And if Mr. Jäkel, like just now, places such high value on the speediest active retraction of wrong results by the author himself: why did he not mention in the talk given just now that he had previously erred in his judgment of the Halberstadt finds, according to his present opinion? And why does he figure in his article: Rekonstruktion fossiler Tiere, in Meyer’s Großes Konversationslexikon, 6. Ed. Vol. 22, Annual Supplement  1909-1910, Triceratop and Stegosaurus in quadrupedal post, whereas in his book : “Die Wirbeltiere” he used the erect-limbed skeletal figures of these animals by Marsh, without mentioning his own encyclopaedia-reconstructions? As normally, the latest opinion by an author counts, here a change of opinion has occurred; because one cannot really assume that this proceeding is meant to say that in these animals the skeleton was mammalian, whereas skin and soft tissues where used in the reptilian habitus.

Well, wasn’t that a nice and proper rant? 😉

About Heinrich Mallison

I'm a dinosaur biomech guy
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11 Responses to Sometimes, science breeds hate relationships

  1. I’ve seen Jaekel be described as the ‘phantasievollen Dr. Jaekel’ (unfortunately, can’t remember by whom). From a Prussian perspective, a more damning assessment is hardly possible.

  2. SanSaurio says:

    Cool!!! I have always imagined the scientific meetings in the XIX century as a big room where the doctor-botanic-geologist-priest-rischman (all in one) spoke about science and others suggested that God is the origin of all.
    A very interesting post!!! 😉

    • Quite some primadonnas among them, though – and a certain Mr. Huxley did not get the nickname “bulldog” for nothing.
      Oh, and think of Doyle’s Prof. Challenger! That wasn’t a total phantasy’s, just an exaggeration of the personalities of prominent scientists at that time.

  3. Craig Dylke says:

    We took on that certain palaeo-artist. It was fun… Not that he had the nerve to actually reply

    I’d love to hear your thoughts on the topic.

    • yeah, all that was and is a fun read!
      Now, there’s more than one post in a similar vein, so I guess you want to claim a copyright on it? 😉

      • Craig Dylke says:

        Oh please, just copyright your specific thoughts. No how about I claim everything you’ve ever written, as it all uses the same words I use to speak and write too. 😛

        Behind the scenes I’ve heard details about the incident that triggered the melt down. So while I feel for him on that one specific front (which involved TV people), it really doesn’t justify his attempt at claiming all palaeo-art as his own. Nor attacking and alienating the community that he should have been befriending and allying. To me those emails were the death blows to his career.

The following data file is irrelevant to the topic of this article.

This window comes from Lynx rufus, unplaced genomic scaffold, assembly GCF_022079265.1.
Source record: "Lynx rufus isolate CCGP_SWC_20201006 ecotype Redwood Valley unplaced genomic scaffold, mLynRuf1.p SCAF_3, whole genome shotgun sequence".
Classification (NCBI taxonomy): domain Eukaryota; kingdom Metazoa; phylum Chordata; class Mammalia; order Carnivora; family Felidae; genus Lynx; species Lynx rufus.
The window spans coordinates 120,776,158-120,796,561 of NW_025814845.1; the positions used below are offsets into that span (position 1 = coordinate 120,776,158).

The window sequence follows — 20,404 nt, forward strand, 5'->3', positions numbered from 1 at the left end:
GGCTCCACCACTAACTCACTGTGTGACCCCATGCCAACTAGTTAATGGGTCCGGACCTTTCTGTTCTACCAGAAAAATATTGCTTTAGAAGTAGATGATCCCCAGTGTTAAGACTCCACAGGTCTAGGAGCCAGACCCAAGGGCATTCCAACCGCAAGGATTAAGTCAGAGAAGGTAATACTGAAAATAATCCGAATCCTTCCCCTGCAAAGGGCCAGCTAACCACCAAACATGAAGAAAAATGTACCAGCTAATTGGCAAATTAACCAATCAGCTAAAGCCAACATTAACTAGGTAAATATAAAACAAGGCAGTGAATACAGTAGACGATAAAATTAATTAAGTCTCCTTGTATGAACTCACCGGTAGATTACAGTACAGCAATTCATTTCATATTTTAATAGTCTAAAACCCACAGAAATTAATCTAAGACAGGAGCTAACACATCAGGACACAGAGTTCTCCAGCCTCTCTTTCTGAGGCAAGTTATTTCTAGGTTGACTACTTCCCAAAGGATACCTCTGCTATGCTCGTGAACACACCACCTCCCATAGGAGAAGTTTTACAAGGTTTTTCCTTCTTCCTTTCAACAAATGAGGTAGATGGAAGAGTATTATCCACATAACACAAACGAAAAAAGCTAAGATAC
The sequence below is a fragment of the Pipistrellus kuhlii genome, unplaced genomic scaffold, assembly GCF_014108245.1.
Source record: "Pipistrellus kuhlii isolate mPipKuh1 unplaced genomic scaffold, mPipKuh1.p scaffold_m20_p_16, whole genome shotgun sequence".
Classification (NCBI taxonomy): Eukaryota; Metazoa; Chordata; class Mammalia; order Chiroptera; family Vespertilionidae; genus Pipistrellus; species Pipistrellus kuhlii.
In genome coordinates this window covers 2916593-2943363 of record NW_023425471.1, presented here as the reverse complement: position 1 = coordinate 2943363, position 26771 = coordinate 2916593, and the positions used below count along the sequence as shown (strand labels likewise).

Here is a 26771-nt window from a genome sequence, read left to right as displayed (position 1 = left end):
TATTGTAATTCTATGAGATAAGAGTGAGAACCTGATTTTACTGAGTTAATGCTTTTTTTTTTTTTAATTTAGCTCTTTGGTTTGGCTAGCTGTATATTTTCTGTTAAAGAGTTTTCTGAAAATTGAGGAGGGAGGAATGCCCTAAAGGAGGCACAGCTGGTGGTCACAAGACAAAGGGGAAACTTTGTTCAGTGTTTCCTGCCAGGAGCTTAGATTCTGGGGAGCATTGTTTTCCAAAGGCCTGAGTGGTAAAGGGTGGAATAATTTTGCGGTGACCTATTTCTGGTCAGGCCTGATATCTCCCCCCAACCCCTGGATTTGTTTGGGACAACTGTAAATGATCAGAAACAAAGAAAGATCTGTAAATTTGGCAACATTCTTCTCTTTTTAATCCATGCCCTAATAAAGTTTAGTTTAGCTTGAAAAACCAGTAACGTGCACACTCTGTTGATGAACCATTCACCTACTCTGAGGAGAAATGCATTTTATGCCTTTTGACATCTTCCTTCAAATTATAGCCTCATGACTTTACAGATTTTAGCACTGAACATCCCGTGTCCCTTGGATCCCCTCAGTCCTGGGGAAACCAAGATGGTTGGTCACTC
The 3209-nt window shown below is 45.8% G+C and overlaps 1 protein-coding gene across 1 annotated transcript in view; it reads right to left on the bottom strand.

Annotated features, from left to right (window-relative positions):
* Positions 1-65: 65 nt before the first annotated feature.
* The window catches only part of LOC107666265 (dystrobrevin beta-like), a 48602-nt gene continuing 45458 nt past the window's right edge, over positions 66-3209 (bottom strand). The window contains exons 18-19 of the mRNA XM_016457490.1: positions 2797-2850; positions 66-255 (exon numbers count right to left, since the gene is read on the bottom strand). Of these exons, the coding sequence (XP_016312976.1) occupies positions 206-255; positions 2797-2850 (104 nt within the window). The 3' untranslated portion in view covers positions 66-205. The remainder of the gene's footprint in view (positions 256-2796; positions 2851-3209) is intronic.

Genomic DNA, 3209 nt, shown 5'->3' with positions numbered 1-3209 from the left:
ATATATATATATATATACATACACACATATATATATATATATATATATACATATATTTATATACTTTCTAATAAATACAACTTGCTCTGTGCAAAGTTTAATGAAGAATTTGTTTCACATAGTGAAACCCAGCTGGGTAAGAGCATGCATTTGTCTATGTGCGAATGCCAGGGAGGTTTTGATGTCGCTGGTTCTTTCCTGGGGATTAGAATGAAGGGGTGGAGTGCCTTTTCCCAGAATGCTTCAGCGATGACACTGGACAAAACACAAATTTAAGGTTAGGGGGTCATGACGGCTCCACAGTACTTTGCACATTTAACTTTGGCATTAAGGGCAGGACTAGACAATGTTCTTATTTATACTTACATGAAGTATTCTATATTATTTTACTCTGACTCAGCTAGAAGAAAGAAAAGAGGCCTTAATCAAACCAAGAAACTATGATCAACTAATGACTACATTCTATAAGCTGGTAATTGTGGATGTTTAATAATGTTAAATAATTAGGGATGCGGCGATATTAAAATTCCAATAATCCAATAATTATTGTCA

We haven’t heard anything from him or about him since last year. Has he been up to more stuff? I assumed he just went to hide in the bowels of the Opera house for a while, waiting to come back and haunt us at a more annoying time.

        • He just told the DMLers to shut up and stop speculating about early birds’ arboreality, as he would speak on this if and when next year he might get things published.

          I wrote another DML message, obviously 😉

          • Craig Dylke says:

            Ah okay. I feel I should be starting a book or something to document his annual crazy fits. Next year it’ll be about people drinking water in the field. Only he can drink water while digging for fossils…

            Didn’t you science people get the message? We art people sure did last year. Dinosaurs belong to ONLY him. He was there first (apparently), knows more than everyone else (apparently), and above all else has the right to determine who can like them and how….

            So I guess I was wrong on his career’s vitals. There is just enough life in there for him to kill it with yet MORE emails… Face palm

            Love your reply. Short, sweet, and to the point. I’ve really lost all patience for the man. Speculation and discussion is what science is all about. He might as well just try to start the church of GSP (which considering his atheism stance is ironic he’d be so draconian)

  4. Pingback: Palaeontology of SW Germany 2.2: Keuper | dinosaurpalaeo